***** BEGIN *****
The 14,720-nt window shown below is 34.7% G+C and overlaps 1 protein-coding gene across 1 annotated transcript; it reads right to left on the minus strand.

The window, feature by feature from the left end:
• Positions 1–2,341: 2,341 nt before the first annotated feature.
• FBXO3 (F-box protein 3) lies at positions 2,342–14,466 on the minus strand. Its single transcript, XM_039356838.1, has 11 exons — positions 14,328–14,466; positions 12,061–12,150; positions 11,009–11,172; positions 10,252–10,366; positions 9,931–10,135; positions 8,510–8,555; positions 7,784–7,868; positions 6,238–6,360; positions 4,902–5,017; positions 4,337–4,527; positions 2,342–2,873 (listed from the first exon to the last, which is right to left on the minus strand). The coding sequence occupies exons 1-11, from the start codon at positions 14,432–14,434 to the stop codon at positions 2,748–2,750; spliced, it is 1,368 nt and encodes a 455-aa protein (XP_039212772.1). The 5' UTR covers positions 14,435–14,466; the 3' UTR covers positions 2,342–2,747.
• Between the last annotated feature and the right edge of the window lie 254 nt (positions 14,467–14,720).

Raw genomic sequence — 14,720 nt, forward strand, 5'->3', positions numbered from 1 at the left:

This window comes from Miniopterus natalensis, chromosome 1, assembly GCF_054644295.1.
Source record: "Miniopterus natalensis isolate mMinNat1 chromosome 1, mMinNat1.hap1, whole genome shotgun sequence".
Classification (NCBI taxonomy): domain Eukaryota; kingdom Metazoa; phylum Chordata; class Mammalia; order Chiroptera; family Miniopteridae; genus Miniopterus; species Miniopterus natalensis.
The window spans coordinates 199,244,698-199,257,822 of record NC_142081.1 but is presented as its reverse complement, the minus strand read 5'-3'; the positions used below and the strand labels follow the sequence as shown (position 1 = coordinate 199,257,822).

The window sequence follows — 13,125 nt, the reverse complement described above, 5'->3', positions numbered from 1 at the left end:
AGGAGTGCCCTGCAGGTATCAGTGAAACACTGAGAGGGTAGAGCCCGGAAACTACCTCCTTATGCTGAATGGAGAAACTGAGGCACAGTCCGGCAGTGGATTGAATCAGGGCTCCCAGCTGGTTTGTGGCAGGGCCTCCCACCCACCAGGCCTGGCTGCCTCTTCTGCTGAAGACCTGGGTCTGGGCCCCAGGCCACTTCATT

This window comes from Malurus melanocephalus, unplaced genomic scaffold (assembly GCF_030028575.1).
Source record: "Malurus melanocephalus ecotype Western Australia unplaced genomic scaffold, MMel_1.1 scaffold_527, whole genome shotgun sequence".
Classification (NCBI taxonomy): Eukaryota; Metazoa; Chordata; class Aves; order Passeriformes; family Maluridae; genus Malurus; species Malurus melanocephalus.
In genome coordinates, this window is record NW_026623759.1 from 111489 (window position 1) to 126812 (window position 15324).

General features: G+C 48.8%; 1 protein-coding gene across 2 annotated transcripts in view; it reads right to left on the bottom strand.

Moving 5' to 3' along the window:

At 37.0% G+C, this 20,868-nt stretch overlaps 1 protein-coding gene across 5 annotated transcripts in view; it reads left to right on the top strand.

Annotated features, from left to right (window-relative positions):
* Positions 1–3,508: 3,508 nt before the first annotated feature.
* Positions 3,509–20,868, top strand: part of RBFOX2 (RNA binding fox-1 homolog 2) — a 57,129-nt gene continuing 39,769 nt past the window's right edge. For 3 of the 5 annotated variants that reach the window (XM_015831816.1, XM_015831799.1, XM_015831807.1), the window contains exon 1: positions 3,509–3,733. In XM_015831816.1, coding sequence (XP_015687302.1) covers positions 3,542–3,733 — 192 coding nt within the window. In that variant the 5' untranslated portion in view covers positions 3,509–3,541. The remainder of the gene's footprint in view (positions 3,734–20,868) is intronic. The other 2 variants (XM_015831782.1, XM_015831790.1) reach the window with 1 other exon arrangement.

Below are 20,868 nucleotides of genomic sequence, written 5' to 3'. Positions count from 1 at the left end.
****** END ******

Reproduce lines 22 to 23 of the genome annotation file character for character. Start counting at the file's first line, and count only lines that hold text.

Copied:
* Positions 3,509–20,868, top strand: part of RBFOX2 (RNA binding fox-1 homolog 2) — a 57,129-nt gene continuing 39,769 nt past the window's right edge. For 3 of the 5 annotated variants that reach the window (XM_015831816.1, XM_015831799.1, XM_015831807.1), the window contains exon 1: positions 3,509–3,733. In XM_015831816.1, coding sequence (XP_015687302.1) covers positions 3,542–3,733 — 192 coding nt within the window. In that variant the 5' untranslated portion in view covers positions 3,509–3,541. The remainder of the gene's footprint in view (positions 3,734–20,868) is intronic. The other 2 variants (XM_015831782.1, XM_015831790.1) reach the window with 1 other exon arrangement.

Below are 20,868 nucleotides of genomic sequence, written 5' to 3'. Positions count from 1 at the left end.